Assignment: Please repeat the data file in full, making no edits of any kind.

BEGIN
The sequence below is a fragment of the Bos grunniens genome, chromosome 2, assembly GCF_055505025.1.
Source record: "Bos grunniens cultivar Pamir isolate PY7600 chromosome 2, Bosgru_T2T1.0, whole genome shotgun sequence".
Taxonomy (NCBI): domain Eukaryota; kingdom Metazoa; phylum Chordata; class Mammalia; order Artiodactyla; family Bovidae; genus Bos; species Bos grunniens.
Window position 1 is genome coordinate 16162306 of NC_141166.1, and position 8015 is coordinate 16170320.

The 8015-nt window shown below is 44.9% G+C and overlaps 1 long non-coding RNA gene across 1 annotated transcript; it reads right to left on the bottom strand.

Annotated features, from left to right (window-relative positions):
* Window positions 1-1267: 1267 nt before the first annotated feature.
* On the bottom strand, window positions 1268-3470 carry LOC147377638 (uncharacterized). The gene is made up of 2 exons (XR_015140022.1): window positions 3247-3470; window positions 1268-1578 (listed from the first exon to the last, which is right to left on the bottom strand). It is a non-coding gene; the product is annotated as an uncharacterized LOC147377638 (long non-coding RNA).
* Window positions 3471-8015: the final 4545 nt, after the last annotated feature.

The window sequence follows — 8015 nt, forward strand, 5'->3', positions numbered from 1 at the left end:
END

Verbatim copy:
The sequence below is a fragment of the Bos grunniens genome, chromosome 2, assembly GCF_055505025.1.
Source record: "Bos grunniens cultivar Pamir isolate PY7600 chromosome 2, Bosgru_T2T1.0, whole genome shotgun sequence".
Taxonomy (NCBI): domain Eukaryota; kingdom Metazoa; phylum Chordata; class Mammalia; order Artiodactyla; family Bovidae; genus Bos; species Bos grunniens.
Window position 1 is genome coordinate 16162306 of NC_141166.1, and position 8015 is coordinate 16170320.

The 8015-nt window shown below is 44.9% G+C and overlaps 1 long non-coding RNA gene across 1 annotated transcript; it reads right to left on the bottom strand.

Annotated features, from left to right (window-relative positions):
* Window positions 1-1267: 1267 nt before the first annotated feature.
* On the bottom strand, window positions 1268-3470 carry LOC147377638 (uncharacterized). The gene is made up of 2 exons (XR_015140022.1): window positions 3247-3470; window positions 1268-1578 (listed from the first exon to the last, which is right to left on the bottom strand). It is a non-coding gene; the product is annotated as an uncharacterized LOC147377638 (long non-coding RNA).
* Window positions 3471-8015: the final 4545 nt, after the last annotated feature.

The window sequence follows — 8015 nt, forward strand, 5'->3', positions numbered from 1 at the left end: